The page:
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What should I do?


sambarn
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So I'm hoping y'all can offer some advice. I'm showing the 1948 Keller in class 35B at Hershey. The car is a very authentic restoration, leaving every possible piece original and a great deal of effort went into allowing the true prototype nature if this car to show through. Bad metal work, chintzy hand cut rubber floors, poor wood on the original cieling frame work, body panels that don't line up, parts from at least a dozen other cars in it ( from the factory) and horrid scratches in the glass panels from sanders at the factory( the same bad glass is on all three remaining cars, matching sander marks and all).

Im afraid that the judging team is not going to be aware that, sitting with deloreans and kaiser- darrins and Nash-Healeys is a true factory prototype or engineering mule. It's build quality is fairly awful but is dead on correct. I have notebooks if photos from the factory and most of the body alignment issues can be seen but will every judge believe that the voltage rectifuer IS and was from a 1940 ford or that the air cleaner is from a 36 Chevy truck or that the gauges and dash inset panels are from a 37 Pontiac. Will they even ask or take for granted I've used other car parts to complete the car.

We are hoping to get our senior and small details matter. My question is this. Would it be a good idea to call the chief judge and try to help prep them. Would this seem to leading or needy? I'll have the car there all week and can give a ten to two hundred minute CJE style class on how the cars were built. What do y'all think??

Edited by sambarn (see edit history)
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I know nothing about a 1948 Keller.

As long as you are going to be present when the car is judged, when the Team Captain introduces himself or herself to you, I would simply tell the Team Captain that you have documentation of the poor build quality of the car as it is a prototype/engineering mule, whichever term is most appropriate.

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So I'm hoping y'all can offer some advice. I'm showing the 1948 Keller in class 35B at Hershey. The car is a very authentic restoration, leaving every possible piece original and a great deal of effort went into allowing the true prototype nature if this car to show through. Bad metal work, chintzy hand cut rubber floors, poor wood on the original cieling frame work, body panels that don't line up, parts from at least a dozen other cars in it ( from the factory) and horrid scratches in the glass panels from sanders at the factory( the same bad glass is on all three remaining cars, matching sander marks and all).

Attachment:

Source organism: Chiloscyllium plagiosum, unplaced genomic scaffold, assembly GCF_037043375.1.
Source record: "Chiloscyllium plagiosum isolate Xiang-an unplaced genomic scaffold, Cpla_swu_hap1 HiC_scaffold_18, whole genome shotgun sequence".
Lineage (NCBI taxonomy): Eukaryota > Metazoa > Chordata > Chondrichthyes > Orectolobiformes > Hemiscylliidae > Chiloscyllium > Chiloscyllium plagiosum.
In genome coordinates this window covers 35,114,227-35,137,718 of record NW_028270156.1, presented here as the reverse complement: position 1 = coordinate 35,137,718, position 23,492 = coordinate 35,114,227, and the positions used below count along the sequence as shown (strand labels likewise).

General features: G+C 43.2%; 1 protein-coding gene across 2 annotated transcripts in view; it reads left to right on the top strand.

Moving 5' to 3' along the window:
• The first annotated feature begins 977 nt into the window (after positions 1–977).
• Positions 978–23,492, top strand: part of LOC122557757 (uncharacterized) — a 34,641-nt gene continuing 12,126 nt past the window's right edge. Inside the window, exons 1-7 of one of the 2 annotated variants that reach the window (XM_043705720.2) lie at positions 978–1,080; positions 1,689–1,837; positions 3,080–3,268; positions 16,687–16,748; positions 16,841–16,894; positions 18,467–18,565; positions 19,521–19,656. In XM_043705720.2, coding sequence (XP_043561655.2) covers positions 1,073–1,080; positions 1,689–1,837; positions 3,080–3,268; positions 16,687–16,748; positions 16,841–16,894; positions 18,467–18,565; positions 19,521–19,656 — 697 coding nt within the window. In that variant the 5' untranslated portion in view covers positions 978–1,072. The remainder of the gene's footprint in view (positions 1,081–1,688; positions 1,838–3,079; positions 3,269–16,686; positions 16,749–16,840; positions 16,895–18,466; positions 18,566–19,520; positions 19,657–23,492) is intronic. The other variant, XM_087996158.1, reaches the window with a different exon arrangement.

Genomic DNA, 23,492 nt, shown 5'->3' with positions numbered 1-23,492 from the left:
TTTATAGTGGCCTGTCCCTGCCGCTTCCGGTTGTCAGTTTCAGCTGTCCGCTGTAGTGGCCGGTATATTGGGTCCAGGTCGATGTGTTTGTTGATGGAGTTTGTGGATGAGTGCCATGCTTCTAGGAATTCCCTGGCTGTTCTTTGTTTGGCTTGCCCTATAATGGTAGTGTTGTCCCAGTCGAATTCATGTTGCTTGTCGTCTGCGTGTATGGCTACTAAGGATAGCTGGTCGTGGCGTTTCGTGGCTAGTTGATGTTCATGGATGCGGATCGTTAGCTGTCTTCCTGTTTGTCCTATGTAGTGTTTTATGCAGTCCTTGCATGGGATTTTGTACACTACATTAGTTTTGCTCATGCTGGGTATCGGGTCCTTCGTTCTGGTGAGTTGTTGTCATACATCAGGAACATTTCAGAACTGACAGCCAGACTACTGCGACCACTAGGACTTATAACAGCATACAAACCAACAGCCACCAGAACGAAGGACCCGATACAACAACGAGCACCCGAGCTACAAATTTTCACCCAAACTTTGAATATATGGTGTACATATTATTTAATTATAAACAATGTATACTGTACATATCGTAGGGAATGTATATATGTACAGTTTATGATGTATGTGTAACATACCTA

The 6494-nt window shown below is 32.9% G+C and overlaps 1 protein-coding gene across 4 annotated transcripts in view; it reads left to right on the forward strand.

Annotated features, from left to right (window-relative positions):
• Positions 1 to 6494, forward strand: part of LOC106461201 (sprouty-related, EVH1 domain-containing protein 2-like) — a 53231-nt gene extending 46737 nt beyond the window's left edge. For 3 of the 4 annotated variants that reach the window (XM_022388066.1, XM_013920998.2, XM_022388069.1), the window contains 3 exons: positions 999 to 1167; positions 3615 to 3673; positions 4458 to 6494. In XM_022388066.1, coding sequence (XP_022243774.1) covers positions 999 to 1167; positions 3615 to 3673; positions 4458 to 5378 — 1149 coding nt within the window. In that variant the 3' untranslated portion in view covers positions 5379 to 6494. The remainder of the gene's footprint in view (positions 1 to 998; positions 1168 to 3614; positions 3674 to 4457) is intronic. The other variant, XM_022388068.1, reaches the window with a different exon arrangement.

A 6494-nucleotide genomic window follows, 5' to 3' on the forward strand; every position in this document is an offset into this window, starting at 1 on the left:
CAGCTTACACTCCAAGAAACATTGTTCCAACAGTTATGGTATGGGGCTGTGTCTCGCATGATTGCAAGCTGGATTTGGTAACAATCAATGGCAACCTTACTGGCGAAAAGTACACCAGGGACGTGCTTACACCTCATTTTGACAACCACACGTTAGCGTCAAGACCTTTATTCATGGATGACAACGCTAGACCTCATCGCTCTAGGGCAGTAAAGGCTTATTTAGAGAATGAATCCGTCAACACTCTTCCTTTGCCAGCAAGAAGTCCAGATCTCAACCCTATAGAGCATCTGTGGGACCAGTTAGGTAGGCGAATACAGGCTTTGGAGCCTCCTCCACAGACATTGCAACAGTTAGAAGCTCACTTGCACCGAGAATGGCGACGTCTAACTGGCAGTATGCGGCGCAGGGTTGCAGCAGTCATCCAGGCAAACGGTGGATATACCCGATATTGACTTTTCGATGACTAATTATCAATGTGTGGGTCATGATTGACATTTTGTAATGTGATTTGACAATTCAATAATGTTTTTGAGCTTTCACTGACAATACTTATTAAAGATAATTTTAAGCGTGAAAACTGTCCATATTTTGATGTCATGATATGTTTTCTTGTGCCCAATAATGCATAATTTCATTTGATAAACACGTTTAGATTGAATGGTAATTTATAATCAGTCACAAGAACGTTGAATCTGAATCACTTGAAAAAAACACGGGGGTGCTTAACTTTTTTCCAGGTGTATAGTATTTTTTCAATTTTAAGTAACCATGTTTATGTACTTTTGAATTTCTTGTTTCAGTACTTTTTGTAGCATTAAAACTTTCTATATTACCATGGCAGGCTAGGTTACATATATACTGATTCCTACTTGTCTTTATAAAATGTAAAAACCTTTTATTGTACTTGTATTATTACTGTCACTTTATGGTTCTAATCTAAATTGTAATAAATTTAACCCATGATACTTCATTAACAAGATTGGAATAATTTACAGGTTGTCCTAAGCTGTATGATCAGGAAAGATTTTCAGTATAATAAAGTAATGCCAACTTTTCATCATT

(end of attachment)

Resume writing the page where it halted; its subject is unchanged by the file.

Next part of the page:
Im afraid that the judging team is not going to be aware that, sitting with deloreans and kaiser- darrins and Nash-Healeys is a true factory prototype or engineering mule. It's build quality is fairly awful but is dead on correct. I have notebooks if photos from the factory and most of the body alignment issues can be seen but will every judge believe that the voltage rectifuer IS and was from a 1940 ford or that the air cleaner is from a 36 Chevy truck or that the gauges and dash inset panels are from a 37 Pontiac. Will they even ask or take for granted I've used other car parts to complete the car.

We are hoping to get our senior and small details matter. My question is this. Would it be a good idea to call the chief judge and try to help prep them. Would this seem to leading or needy? I'll have the car there all week and can give a ten to two hundred minute CJE style class on how the cars were built. What do y'all think??

sambarn: FWIW; here is my opinion. In some respect this is what happened to me at the AACA Grand National this year. Don't know too much about class 35B

but if some entries show up in that class with recent over-restored restoration I believe you will take a hit in the points. Talking to the chief judge may or may not